Chronogram for Trichosanthes and outgroups obtained from the same sequence data as used for Figure 1 , but modeled under a relaxed molecular clock. Node heights represent mean ages and bars the 95% highest posterior density intervals for nodes that have a posterior probability of ≥ 0.95. Fossil constraints used were: (A) Cucurbitaceae seeds from the London Clay (see Material and Methods ), (B) Trichosanthes seeds from Eocene sediments in Bulgaria [25] and Oligocene sediments in West Siberia [26], and (C) Miocene leaves assigned to Marah. Inset B shows the Bulgarian seeds ([25], Figure thirteen) to the left and Middle Pliocene seeds from Poland ([29], Figures sixteen to seventeen) to the right: Inset C shows the Marah leaf (photos provided by M. Guilliams and D.M. Erwin, University of California, Berkeley).

          http://static-content.springer.com/image/art%3A10.1186%2F1471-2148-12-108/MediaObjects/12862_2012_2127_Fig4_HTML.jpg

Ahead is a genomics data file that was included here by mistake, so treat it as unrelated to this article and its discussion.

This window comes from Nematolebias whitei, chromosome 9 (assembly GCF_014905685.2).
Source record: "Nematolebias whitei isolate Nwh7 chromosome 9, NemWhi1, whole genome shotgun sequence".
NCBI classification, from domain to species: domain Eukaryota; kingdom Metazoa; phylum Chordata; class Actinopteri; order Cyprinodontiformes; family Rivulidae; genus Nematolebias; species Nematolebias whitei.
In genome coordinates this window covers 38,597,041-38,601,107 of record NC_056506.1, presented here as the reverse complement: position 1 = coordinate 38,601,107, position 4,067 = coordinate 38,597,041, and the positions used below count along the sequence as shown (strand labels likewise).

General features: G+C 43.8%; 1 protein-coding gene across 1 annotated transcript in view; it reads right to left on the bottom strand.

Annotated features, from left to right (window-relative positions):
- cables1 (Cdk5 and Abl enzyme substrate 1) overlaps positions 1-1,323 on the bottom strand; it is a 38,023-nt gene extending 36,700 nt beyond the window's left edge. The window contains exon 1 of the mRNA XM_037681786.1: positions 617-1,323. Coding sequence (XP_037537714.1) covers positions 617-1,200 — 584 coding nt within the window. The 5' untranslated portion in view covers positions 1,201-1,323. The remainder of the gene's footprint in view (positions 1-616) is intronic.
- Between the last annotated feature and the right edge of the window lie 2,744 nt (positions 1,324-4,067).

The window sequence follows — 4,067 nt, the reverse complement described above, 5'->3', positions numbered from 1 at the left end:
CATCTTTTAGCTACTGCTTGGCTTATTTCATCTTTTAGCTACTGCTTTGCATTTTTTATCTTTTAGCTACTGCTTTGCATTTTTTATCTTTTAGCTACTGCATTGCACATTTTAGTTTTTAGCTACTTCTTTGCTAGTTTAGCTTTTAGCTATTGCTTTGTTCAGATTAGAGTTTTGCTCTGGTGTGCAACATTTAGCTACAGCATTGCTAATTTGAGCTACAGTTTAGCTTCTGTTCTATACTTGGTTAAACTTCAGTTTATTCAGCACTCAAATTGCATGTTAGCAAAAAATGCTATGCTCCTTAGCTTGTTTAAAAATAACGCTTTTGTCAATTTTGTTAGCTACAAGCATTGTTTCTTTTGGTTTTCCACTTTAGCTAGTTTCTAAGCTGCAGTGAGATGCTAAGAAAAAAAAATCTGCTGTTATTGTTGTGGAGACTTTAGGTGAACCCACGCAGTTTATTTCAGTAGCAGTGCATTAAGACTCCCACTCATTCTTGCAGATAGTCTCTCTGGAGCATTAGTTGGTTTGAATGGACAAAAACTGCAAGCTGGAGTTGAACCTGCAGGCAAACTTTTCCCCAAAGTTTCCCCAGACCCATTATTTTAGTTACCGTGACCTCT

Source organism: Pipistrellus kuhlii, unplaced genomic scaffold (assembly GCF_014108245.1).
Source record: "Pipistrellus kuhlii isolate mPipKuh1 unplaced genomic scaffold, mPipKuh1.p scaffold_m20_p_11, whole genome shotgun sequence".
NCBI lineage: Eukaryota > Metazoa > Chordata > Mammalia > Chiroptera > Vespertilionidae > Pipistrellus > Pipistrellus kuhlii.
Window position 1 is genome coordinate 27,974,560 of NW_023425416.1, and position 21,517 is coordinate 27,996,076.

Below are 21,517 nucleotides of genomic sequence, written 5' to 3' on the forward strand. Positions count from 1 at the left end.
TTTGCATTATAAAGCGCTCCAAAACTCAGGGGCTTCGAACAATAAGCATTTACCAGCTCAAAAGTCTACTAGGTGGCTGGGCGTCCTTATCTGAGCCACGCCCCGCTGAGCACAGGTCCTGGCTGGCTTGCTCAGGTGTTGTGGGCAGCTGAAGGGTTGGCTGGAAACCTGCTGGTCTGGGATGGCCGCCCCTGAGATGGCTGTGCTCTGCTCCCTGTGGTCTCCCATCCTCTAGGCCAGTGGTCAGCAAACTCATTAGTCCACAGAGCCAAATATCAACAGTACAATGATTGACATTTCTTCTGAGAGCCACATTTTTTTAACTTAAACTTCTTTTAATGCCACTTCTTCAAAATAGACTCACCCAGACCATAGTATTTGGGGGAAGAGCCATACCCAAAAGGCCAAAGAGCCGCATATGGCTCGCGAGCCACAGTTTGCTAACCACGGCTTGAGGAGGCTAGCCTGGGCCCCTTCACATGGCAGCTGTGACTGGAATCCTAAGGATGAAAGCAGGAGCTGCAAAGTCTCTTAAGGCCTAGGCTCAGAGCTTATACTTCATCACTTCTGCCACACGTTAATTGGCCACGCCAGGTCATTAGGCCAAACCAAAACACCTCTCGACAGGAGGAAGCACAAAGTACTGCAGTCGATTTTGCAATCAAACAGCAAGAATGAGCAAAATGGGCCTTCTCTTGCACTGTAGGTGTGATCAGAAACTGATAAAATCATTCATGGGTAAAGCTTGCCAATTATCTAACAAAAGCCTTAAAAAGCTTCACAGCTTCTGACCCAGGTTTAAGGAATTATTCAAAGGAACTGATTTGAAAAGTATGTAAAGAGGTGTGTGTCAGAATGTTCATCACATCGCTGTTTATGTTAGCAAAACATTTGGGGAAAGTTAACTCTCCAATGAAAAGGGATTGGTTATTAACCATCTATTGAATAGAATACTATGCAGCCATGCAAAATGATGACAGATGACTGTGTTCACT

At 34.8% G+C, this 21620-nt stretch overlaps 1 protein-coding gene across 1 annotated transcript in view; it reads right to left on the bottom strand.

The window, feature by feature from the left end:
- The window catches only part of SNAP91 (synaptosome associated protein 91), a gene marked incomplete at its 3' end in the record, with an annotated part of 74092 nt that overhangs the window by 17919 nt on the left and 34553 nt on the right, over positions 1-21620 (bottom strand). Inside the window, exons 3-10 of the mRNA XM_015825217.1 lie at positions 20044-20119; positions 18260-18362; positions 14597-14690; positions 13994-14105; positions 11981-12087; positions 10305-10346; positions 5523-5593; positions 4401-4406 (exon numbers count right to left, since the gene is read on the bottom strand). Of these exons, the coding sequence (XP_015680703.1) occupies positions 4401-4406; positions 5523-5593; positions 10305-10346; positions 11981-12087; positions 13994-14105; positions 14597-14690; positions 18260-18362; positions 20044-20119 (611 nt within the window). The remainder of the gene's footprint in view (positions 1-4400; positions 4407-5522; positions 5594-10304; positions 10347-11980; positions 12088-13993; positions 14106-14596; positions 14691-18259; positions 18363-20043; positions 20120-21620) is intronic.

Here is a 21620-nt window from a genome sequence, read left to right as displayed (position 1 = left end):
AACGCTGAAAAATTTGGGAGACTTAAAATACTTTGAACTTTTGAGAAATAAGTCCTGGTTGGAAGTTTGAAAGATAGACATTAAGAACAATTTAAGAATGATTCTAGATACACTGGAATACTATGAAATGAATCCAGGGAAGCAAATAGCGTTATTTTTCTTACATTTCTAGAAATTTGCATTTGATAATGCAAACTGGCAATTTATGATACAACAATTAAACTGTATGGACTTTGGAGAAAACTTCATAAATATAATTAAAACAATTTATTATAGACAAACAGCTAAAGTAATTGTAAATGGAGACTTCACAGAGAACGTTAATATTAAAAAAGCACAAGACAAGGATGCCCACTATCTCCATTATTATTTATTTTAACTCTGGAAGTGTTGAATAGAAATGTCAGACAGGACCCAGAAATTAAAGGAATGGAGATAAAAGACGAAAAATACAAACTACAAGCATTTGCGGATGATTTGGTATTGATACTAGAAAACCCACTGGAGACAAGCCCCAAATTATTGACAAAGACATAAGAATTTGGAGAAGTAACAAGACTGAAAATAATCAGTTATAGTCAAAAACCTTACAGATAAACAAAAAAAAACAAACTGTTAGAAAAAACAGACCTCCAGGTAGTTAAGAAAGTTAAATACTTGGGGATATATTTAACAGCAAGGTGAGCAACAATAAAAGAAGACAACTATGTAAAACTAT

Figure 4

          Ancestral range reconstruction for Trichosanthes and outgroups inferred on 8000 output trees resulting from the Bayesian dating analysis and distribution ranges for all species. Letters in the legend correspond to the colored distribution ranges in the map (inset), and letters adjacent to taxon names correspond to the geographic origin of the sampled plant. Wallace’s Line is shown as a broken line between Borneo and Sulawesi, Lydekker’s Line is shown as a broken line between New Guinea and the Moluccas. The three numbered clades and inferred transoceanic disjunctions are discussed in the text.